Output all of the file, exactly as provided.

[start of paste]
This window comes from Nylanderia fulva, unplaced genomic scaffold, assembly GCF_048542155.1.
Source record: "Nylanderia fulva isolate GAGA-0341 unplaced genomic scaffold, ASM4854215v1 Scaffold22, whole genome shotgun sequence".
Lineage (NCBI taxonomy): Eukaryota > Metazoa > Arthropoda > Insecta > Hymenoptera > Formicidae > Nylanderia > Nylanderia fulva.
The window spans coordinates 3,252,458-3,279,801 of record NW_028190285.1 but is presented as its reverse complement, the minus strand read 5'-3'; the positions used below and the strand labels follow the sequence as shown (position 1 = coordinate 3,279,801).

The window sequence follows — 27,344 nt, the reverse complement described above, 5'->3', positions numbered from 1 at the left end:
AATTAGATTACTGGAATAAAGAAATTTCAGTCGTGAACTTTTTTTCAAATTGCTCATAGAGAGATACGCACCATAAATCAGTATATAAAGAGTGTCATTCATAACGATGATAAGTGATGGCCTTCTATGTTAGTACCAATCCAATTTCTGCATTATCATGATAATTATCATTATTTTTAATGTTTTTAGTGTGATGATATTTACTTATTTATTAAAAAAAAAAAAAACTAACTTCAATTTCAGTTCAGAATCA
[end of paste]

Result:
This window comes from Nylanderia fulva, unplaced genomic scaffold, assembly GCF_048542155.1.
Source record: "Nylanderia fulva isolate GAGA-0341 unplaced genomic scaffold, ASM4854215v1 Scaffold22, whole genome shotgun sequence".
Lineage (NCBI taxonomy): Eukaryota > Metazoa > Arthropoda > Insecta > Hymenoptera > Formicidae > Nylanderia > Nylanderia fulva.
The window spans coordinates 3,252,458-3,279,801 of record NW_028190285.1 but is presented as its reverse complement, the minus strand read 5'-3'; the positions used below and the strand labels follow the sequence as shown (position 1 = coordinate 3,279,801).

The window sequence follows — 27,344 nt, the reverse complement described above, 5'->3', positions numbered from 1 at the left end:
AATTAGATTACTGGAATAAAGAAATTTCAGTCGTGAACTTTTTTTCAAATTGCTCATAGAGAGATACGCACCATAAATCAGTATATAAAGAGTGTCATTCATAACGATGATAAGTGATGGCCTTCTATGTTAGTACCAATCCAATTTCTGCATTATCATGATAATTATCATTATTTTTAATGTTTTTAGTGTGATGATATTTACTTATTTATTAAAAAAAAAAAAAACTAACTTCAATTTCAGTTCAGAATCA